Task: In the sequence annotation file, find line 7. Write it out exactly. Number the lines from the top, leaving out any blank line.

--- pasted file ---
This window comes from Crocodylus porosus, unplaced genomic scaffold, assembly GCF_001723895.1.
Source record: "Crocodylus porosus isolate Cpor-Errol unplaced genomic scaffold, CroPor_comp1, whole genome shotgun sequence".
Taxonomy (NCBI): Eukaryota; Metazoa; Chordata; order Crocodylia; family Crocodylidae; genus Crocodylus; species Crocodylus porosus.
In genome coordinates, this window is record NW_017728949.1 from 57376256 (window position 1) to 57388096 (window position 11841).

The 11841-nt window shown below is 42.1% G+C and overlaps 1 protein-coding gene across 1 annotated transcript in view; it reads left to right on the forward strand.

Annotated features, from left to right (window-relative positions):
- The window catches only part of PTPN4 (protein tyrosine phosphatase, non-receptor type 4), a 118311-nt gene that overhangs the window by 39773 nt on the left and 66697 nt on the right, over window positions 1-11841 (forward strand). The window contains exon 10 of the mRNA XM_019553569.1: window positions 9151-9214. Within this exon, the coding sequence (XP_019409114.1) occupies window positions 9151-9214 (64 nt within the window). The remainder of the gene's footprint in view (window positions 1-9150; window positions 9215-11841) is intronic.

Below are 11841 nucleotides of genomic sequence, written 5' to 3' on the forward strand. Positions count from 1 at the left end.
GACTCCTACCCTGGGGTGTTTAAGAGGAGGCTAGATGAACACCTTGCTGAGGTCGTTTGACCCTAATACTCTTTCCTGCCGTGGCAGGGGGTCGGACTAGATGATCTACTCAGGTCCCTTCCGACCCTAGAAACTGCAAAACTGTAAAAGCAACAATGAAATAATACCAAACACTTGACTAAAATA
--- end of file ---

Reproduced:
- The window catches only part of PTPN4 (protein tyrosine phosphatase, non-receptor type 4), a 118311-nt gene that overhangs the window by 39773 nt on the left and 66697 nt on the right, over window positions 1-11841 (forward strand). The window contains exon 10 of the mRNA XM_019553569.1: window positions 9151-9214. Within this exon, the coding sequence (XP_019409114.1) occupies window positions 9151-9214 (64 nt within the window). The remainder of the gene's footprint in view (window positions 1-9150; window positions 9215-11841) is intronic.